Back at BAS / by Jerry

I started back at the British Antarctic Survey a month ago in my new role as Station Leader for Bird Island. Life has been pretty hectic since then as the other new SLs and I have found our days full of training courses, document reading and planning for the upcoming season. A whole range of topics have been covered from people-managing skills to the computing systems to managing major incidents. The latter has tested our responses to some pretty daunting scenarios; buildings on fire, planes falling out the sky and major oil slicks. While slightly terrifying they’ve also been extremely valuable in increasing understanding and confidence in what we can do to mitigate problems, how to deal with them and how to manage the station and personnel through the good times and hard times.

Three years ago I arrived at the pre-deployment training week at Girton College with little idea of what to expect and spent my time trying to absorb as much information as possible, trying to work out how much was relevant for my job and my destination. This year I turned up as the go-to guy for questions on Bird Island, feeling much more confident in my role due to experience down south and the training in Cambridge. I tagged along to most of the lectures and discussion groups as there’s so much I still don’t know, especially about life on the bases further south, and I was also able to pick out a few of the most relevant points and reiterate them to my team.

Oil spill response and fire safety were followed by the first aid training. I’m up to date with this so popped back into the office for a few more bits of paperwork before heading back to watch the riotous scenarios the teams are expected to deal with, complete with very enthusiastic acting by the victims. As in my first year the great thing about having everyone together is that you get to meet people from so many different backgrounds, with a large range of jobs, all excited about heading to Antarctica.

The official pre-deployment staff photo 2015

At the end of the week everyone departed and I accompanied the folk who will be heading south for the whole year as they went up to Derbyshire for winter teams training week. I last did this in the year termed ‘rainageddon’, such was the apocalyptic level of mud generated. It now takes place in an outdoor centre that is a pretty good representation of a station in that it requires everyone to pitch in cooking, eating and cleaning together.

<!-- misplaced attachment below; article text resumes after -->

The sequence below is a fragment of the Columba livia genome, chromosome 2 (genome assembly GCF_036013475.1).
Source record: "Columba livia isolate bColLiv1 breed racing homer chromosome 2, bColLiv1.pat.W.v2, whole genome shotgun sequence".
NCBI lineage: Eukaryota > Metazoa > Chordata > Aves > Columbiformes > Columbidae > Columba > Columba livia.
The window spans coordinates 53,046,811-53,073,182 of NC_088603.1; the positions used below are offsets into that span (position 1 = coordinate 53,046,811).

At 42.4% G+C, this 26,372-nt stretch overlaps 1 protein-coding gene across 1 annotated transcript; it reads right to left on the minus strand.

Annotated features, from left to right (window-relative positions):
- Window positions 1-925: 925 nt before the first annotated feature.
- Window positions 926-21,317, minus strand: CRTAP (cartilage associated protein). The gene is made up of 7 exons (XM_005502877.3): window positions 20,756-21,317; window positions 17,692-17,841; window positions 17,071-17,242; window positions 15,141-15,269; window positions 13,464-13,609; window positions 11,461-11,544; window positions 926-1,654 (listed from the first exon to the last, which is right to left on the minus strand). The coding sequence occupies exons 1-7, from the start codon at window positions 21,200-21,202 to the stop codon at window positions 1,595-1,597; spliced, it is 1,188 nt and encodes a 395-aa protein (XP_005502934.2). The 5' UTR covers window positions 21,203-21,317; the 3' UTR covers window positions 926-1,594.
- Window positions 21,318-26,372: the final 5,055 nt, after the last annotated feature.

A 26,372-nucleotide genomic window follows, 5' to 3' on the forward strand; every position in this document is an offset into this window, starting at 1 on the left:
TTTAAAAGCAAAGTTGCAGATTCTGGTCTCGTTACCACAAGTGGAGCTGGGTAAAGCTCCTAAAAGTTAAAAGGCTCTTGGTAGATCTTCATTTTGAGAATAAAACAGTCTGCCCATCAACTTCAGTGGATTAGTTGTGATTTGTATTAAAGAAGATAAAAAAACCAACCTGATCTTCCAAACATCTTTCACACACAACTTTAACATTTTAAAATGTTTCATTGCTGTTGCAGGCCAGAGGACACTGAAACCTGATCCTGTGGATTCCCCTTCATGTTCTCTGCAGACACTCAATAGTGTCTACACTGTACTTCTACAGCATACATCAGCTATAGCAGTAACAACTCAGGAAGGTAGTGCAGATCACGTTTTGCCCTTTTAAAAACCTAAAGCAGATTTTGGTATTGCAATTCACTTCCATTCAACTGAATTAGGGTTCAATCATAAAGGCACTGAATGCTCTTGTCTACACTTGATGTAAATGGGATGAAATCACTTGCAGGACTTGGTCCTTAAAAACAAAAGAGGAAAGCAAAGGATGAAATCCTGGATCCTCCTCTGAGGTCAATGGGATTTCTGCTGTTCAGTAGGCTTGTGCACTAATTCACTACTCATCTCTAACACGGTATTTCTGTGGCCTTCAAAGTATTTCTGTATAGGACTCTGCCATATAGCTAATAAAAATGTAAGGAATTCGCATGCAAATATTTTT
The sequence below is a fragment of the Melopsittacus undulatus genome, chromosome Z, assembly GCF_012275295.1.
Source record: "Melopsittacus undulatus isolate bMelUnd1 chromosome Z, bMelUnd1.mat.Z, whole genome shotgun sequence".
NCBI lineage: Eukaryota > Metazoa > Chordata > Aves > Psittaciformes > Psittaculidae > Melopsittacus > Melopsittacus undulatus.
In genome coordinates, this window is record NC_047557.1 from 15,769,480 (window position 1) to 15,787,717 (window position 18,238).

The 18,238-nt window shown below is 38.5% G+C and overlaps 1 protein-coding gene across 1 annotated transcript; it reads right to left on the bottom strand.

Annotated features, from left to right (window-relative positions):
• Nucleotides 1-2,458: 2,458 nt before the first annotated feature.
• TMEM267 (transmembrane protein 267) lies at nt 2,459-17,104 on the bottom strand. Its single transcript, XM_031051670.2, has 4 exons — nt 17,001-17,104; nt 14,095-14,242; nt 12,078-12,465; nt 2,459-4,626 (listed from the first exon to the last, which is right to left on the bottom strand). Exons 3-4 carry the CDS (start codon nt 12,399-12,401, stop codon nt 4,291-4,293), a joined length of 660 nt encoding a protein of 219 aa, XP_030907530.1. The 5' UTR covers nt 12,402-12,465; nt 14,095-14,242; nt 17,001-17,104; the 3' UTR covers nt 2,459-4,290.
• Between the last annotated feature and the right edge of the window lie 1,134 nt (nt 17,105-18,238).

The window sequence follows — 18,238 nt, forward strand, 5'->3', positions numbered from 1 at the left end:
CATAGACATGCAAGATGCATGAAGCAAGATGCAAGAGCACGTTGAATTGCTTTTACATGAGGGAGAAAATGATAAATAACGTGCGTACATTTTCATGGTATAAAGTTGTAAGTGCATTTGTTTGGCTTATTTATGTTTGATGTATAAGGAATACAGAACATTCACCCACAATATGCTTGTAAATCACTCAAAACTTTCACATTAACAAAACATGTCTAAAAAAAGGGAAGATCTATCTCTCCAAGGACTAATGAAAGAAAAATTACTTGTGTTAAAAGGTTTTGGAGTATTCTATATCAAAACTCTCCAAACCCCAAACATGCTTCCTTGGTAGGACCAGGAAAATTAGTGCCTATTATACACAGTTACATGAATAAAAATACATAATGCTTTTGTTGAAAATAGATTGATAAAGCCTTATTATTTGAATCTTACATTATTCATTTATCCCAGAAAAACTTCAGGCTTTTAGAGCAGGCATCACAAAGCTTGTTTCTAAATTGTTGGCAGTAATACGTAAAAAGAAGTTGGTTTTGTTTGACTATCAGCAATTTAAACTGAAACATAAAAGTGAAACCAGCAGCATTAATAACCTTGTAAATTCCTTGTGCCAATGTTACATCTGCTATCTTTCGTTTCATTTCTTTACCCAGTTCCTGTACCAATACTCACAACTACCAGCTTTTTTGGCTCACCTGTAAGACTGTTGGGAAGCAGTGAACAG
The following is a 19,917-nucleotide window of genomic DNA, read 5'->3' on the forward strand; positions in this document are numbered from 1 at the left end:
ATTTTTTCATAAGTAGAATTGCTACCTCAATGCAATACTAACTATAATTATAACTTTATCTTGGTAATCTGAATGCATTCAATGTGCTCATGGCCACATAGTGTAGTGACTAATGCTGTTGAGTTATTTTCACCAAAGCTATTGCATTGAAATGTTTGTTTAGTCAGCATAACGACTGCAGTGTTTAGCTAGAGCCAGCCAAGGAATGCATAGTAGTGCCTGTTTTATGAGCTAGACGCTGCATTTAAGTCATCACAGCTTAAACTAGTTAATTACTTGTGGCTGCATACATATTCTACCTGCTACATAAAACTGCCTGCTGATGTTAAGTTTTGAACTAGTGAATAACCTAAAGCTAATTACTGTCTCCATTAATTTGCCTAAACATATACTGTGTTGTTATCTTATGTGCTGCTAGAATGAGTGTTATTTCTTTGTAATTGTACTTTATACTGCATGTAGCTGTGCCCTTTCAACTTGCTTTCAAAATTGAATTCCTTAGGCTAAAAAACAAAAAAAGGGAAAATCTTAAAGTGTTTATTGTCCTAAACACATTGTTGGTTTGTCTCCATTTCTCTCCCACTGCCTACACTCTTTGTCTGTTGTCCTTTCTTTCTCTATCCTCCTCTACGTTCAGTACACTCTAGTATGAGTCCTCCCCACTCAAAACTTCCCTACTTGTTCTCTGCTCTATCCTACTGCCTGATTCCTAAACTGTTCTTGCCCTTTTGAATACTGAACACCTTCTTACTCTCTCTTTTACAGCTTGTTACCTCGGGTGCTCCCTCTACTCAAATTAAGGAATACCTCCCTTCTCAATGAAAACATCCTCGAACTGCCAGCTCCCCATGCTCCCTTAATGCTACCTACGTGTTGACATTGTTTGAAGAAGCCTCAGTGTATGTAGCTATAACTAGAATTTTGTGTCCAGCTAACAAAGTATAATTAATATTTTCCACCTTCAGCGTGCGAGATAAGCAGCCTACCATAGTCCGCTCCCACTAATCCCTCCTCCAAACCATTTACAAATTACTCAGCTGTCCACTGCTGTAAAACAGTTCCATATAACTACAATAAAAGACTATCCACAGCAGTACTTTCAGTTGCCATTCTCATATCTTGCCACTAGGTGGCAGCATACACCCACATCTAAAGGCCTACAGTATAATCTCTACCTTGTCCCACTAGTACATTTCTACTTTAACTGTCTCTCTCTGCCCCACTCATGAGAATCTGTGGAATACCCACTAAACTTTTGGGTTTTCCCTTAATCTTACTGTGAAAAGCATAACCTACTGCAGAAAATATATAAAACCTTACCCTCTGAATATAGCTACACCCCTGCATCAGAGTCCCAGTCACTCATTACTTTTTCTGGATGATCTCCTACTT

Pitching a tent. In the rain.

True to form we did get a bit of drizzle but were able to get a bit of shelter to talk about navigation, campcraft, search techniques and basic ropework. 

Replicating blizzard visibility with the bucket-on-head technique. The aim was to find the second bucket.

Making a pulley from simple climbing kit.

Testing the effectiveness of the above pulley.

There’s only so much that can be taught indoors though so we managed to get people out to navigate around the campsite and the moors above Curbar Edge before testing their skills on the high ropes course. As has happened a few times recently I played the casualty in a rescue exercise, this one involved me being lowered down and then hauled back up a steep slope on a stretcher.

Putting together a stretcher and anchor system.

The view from the stretcher as we headed off down the slope.

With the sun out we headed up to the moors above Curbar Edge for more navigation practice.

Lunch break.

Learning rope ascending techniques with a couple of jumars on the high ropes course.

Taking advantage of the high ropes course.

Just hanging about.

All roped up for ascending and descending.

Bare feet or wellies... a test of optimal climbing footwear.

Following the excitement of all these group bonding exercises it’s kind of down to earth with a bump as everyone goes their separate ways and I head back to the office for more courses. I can’t wait to head off south again in a little over a month, but still feel I’ve a lot of preparation work to cram in before then.

Relaxing on one of the climbing walls.

The hugely enjoyable end-of-course barbecue.